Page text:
Iran and Israel Face-off in Syria: Is Direct Confrontation Looming?
With stabilizing Assad’s position and his reasserting control over most of the country, the civil war in Syria enters a new phase of conflict between state actors. The recent development in relations between Iran and Israel is a case in point. Tension between the two rivals is growing, and as observers noted, there is a high possibility of escalation into a direct and full-fledged conflict between the two arch-enemies on Syrian soil.
The incidents of February 10, 2018, underline the rising tensions. The Israel Defense Force (IDF) shot down an Iranian drone that crossed into Israel’s airspace and bombed the command-and-control vehicle containing the crew that operated the drone in Syria. During the exchanges, the Syrian air defense downed an Israeli F-16 fighter jet, the first Israeli aircraft to be shot down by enemy firepower since 1982. Israel responded with massive retaliation against Iranian military targets in Syria.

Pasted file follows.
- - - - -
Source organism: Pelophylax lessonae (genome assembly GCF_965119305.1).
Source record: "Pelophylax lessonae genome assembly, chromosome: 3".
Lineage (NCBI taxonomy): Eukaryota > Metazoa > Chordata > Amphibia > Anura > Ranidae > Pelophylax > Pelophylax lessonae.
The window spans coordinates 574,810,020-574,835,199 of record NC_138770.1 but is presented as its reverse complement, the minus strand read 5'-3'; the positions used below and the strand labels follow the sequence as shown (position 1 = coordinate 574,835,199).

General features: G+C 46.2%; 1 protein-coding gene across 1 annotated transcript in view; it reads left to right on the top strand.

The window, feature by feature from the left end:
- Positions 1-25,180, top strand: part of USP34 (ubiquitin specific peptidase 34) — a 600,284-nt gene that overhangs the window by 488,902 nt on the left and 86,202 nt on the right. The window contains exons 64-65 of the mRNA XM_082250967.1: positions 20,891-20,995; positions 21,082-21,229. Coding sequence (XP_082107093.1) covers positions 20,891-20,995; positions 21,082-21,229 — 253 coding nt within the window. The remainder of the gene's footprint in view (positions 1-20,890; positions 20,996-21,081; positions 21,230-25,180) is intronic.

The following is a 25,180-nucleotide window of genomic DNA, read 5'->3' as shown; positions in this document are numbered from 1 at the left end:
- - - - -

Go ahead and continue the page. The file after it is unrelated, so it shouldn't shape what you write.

Political commentators assume that the fire exchanges between Iran and Israel were a shift in Iran’s strategic approach from covert and proxy intervention to a direct pursuit of the anti-Israeli “resistance axis.” They noted that that particular incident and the shifting of the balance of power in Syria is an indicator of a looming showdown. Others argued that the incident may give the Israel Prime Minister Benjamin Netanyahu – who because the personal trials and tribulations he faces aims to change the agenda of Israeli media – a pretext to initiate a war against Iran.
However, there are many indications that discredit these assumptions. For instance, Israel’s urging Russia to intervene in Syria to help de-escalate the current flare in growing tensions with Iran, and Tel Aviv’s contacting the White House about the incident signal that a direct war with Iran is not welcomed by Israeli officials. The latter case of Netanyahu’s using the incident as a pretext is also highly unlikely because, as one intelligence analyst put it, “Israel is not a banana republic and [Netanyahu] cannot order a full-fledged confrontation just because he is in the dog house.”